Most people look forward to the holiday season. For many, it’s the religious significance, for as many, it’s the first snowfall, the opening of brightly wrapped presents, and even when they get to pretend it’s an accident when they bump into someone under the mistletoe. There are those, however, who feel sad and lonely even months before the holiday season feeling the weight of the upcoming gloom. Does this describe you?
You might remember a time when you used to look forward, just like a kid, to waking up on Christmas morning. But that was when you woke up beside someone, someone you were in a committed relationship with. Then, you find out that someone had wanted out of the relationship, and had been feeling that way for months, but they finally decided that now was the time for them when to end it, because they could not fake the false connection for one more holiday.
Maybe he wanted to start the New Year early with his brand-new girlfriend. In any case, there you are at Christmas, with less-than-zero holiday spirit. Relationship breakups can feel truly painful during the holiday season but when combined with other conditions could really be a huge set back for some. For those of you who already notice that during the drearier and darker and winter months your energy drops and you get moody, sleep more, get sluggish, eat more, withdraw socially, get more irritable…these are a collection of signs not just of relationship sadness, you might also be suffering from SAD, or Seasonal Affective Disorder. But while winter might be the most common season for SAD, the season that is triggered for you might very well be another time of year.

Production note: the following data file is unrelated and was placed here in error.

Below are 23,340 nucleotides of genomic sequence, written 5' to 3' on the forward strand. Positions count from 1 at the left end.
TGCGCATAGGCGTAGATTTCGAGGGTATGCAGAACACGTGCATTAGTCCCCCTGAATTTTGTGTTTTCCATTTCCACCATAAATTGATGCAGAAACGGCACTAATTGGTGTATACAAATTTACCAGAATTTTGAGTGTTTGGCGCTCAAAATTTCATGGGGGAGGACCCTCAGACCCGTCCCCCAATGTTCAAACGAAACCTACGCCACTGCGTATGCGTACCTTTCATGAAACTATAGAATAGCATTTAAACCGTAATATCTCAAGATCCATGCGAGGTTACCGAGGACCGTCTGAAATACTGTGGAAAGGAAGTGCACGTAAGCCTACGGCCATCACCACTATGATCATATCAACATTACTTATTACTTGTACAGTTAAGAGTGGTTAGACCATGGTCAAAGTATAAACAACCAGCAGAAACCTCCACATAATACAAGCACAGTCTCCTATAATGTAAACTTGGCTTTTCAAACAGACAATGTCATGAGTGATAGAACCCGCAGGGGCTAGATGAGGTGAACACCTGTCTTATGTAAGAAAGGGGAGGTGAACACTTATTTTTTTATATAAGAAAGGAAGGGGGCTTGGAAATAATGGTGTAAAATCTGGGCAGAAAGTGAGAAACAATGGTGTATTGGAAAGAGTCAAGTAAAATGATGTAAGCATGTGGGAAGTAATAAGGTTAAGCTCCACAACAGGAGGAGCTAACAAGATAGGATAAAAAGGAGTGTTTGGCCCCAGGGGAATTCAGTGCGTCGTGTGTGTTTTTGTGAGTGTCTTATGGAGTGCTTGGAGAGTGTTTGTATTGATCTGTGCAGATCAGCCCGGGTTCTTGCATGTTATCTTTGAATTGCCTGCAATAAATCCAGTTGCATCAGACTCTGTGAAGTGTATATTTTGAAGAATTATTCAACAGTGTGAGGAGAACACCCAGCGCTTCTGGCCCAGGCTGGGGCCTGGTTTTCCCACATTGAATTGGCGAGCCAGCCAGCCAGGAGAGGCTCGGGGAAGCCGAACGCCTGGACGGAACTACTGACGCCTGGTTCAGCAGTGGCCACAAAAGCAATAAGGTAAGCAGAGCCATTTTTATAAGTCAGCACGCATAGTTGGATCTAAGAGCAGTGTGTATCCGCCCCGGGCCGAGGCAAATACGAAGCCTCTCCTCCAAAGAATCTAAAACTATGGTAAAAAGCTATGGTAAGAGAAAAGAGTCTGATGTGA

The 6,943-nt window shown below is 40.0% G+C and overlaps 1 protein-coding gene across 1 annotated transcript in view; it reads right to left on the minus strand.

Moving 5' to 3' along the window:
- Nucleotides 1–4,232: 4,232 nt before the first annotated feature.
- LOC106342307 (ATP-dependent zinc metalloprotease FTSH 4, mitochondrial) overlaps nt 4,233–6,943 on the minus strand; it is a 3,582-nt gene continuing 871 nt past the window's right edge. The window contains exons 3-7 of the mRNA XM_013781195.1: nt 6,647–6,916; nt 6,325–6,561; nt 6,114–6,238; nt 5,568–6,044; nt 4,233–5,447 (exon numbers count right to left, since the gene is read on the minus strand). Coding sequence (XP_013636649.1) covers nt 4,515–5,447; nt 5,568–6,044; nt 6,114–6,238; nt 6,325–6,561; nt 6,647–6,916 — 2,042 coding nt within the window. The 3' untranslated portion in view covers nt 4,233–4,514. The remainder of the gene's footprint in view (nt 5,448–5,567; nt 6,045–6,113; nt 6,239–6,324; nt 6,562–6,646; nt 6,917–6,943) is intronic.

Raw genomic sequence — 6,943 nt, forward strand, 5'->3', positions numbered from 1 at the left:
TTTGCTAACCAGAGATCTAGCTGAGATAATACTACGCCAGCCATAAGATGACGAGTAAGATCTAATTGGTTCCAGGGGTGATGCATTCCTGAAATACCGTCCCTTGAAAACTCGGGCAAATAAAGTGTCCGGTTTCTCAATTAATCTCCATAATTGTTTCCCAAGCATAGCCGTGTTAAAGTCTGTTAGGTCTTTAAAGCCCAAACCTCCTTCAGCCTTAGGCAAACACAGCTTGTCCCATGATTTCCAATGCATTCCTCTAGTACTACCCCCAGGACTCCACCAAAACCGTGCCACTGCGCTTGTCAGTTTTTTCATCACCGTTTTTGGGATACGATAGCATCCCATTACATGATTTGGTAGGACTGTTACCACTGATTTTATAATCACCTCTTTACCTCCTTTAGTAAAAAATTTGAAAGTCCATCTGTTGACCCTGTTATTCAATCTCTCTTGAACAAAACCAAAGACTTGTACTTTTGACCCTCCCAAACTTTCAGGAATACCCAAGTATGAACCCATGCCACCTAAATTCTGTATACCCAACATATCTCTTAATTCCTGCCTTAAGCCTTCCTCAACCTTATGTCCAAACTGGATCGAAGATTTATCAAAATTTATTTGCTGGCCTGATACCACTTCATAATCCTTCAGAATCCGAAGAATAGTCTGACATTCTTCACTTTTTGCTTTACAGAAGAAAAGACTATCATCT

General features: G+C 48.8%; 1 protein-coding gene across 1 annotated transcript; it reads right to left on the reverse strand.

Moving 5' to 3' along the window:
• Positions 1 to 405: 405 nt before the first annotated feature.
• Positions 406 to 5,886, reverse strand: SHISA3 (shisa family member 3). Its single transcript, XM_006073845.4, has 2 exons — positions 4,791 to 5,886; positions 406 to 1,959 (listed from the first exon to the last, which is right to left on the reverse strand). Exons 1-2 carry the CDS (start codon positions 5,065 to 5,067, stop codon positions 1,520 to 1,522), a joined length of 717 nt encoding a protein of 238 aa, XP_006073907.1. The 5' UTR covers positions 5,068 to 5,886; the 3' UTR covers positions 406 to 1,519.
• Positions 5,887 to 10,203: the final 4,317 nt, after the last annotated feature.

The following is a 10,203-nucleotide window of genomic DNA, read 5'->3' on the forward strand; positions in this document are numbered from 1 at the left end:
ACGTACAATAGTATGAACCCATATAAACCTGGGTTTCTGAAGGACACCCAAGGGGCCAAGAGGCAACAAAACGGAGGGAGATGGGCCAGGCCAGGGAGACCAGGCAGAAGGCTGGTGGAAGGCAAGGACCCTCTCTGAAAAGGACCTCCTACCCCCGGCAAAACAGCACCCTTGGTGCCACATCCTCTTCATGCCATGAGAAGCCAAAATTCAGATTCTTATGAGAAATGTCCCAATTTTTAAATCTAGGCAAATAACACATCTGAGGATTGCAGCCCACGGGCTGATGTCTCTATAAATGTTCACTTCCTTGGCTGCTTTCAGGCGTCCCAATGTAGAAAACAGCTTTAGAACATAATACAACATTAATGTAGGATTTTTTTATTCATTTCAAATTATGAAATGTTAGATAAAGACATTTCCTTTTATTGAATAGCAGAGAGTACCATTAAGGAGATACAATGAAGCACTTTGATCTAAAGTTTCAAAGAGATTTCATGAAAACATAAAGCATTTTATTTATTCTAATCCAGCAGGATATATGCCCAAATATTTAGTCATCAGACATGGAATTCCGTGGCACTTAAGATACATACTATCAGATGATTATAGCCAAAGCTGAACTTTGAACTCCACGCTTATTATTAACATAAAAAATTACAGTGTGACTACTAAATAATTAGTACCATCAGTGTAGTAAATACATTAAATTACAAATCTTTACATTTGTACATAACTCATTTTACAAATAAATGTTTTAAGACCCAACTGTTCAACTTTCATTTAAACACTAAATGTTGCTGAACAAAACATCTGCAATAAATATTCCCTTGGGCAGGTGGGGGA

The seasonal in SAD means that your condition can be triggered not so much by one of the four season, but as well by a time of year that you associate with the anniversary of a traumatic experience, such as a breakup, or divorce. But during the holidays, feelings of sadness and stress may arise from the unusual demands made on the emotions by a family gathered together, or on your wallet during the gift-giving season. It could just be that you don’t like winter.
But whether it’s a negative association with the holidays, or unhappy memories of holidays past or the associations of painful holidays with a partner, it’s time to tap to find release from the emotional hijacking. Emotional Freedom Techniques (EFT) can help you get over your SAD early so you have plenty of time to get your holiday spirit on. Tap on the sadness you know you’ll feel this coming holiday season. Get help from an experienced EFT coach, if need be. Then, when your Yuletide sorrow has been resolved, you can tap into all that holiday cheer in a couple of months. Buy your presents early. Wrap them early, too, and tie them with ribbon in colors that bring you joy.